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10 Ways for Designers to Keep their Creative Juices Flowing

  • Designers should make a habit of collecting, organizing, and making lists of their own ideas, strengths, and points of improvement, as well as their favorite designs. These can be used as viable sources for inspiration and reference during creative blocks.
  • Designers should immerse themselves in the world around them– the art, the activities, the people, the knowledge. They will find that the world is bigger than their bubble, and learning more about it can help inspire and spur creativity.
  • Designers should know when to take a step back from their design work in order to give them a fresher and clearer perspective.

Any designer can tell you about how inevitable creative blocks tend to be. You can create idea after idea in the span of a week, and then create absolutely nothing you would deem “creative” in the next. These kinds of lapses happen even to the best designers, with their effects ranging from a ruined work schedule to a design hiatus altogether– the latter of which cannot be an option for most.

The occasional creativity limbo can be problematic for designers, especially for those with very tight deadlines. Fortunately, there are a lot of mental tools and habits designers like you can introduce into your creative routines to get your minds flowing with those much-needed design juices again.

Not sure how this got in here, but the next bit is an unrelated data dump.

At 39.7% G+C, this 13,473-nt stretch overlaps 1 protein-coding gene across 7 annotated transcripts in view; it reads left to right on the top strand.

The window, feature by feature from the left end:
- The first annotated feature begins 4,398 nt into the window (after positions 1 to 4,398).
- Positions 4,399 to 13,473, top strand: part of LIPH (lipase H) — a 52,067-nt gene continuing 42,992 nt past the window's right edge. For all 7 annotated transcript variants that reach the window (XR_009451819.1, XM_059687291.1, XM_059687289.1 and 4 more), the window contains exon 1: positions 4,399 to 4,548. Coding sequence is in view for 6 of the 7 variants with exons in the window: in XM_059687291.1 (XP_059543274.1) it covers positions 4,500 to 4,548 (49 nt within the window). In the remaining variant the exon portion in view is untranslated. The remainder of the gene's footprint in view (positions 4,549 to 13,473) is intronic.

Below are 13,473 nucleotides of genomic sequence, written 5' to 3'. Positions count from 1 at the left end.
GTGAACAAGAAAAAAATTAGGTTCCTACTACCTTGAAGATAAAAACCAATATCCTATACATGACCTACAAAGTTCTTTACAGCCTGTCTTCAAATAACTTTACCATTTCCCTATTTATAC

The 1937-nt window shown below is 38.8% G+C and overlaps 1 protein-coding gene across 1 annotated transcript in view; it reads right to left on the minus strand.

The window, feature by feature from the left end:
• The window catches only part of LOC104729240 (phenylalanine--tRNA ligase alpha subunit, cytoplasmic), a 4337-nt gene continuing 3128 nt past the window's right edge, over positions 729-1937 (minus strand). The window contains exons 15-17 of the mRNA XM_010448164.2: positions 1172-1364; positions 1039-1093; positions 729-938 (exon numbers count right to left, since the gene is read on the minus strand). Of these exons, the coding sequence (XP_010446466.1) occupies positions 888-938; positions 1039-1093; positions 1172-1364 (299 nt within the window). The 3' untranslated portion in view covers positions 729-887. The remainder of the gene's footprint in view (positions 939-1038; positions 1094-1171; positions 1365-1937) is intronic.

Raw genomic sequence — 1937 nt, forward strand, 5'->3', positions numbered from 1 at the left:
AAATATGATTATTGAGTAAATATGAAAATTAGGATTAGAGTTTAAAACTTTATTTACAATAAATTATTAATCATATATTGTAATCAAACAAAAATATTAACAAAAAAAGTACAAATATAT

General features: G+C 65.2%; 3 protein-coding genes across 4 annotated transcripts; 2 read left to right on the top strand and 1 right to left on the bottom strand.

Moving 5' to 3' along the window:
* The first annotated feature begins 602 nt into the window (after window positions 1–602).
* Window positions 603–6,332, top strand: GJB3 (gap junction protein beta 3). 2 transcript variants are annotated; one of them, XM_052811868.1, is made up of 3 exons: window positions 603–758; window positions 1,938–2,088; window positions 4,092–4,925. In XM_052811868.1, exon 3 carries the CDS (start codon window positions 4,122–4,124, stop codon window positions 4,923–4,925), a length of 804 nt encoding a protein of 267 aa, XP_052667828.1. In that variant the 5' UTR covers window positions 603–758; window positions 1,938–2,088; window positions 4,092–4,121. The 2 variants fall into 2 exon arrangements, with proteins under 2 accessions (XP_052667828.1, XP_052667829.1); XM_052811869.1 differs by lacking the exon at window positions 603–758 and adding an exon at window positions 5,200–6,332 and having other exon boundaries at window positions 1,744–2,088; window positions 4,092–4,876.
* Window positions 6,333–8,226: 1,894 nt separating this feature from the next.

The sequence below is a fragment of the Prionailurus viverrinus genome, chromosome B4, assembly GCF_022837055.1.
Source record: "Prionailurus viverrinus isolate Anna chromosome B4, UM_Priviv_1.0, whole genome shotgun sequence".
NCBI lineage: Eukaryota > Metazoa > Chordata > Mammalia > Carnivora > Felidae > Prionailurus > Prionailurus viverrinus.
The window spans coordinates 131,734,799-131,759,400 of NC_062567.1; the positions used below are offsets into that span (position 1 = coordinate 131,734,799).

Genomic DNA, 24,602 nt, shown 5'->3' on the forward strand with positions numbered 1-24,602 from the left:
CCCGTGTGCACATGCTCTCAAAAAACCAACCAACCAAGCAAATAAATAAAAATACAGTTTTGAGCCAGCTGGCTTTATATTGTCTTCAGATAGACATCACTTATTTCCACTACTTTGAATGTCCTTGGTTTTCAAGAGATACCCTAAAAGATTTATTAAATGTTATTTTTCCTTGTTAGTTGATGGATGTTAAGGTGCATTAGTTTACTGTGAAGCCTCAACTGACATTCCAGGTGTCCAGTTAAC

Curate designs you love.

Storing designs you strongly admire is a habit that can help you in the long run. There are a lot of places you can look for beautiful designs; the internet is definitely full of them, but you can go as far as photographing local posters, city scapes, and billboards you want to emulate.

The real trick is, when you find yourself stuck in a rut, simply scroll through your virtual gallery of design inspirations. You’ll find yourself slowly filling up with the needed motivation to kick start your creativity.

Take note that a key part of curation is organization. Organize these designs by designer, by method, or by color– whichever will help you the most when the time comes. Apps such as Pinterest have features that can help you with organization.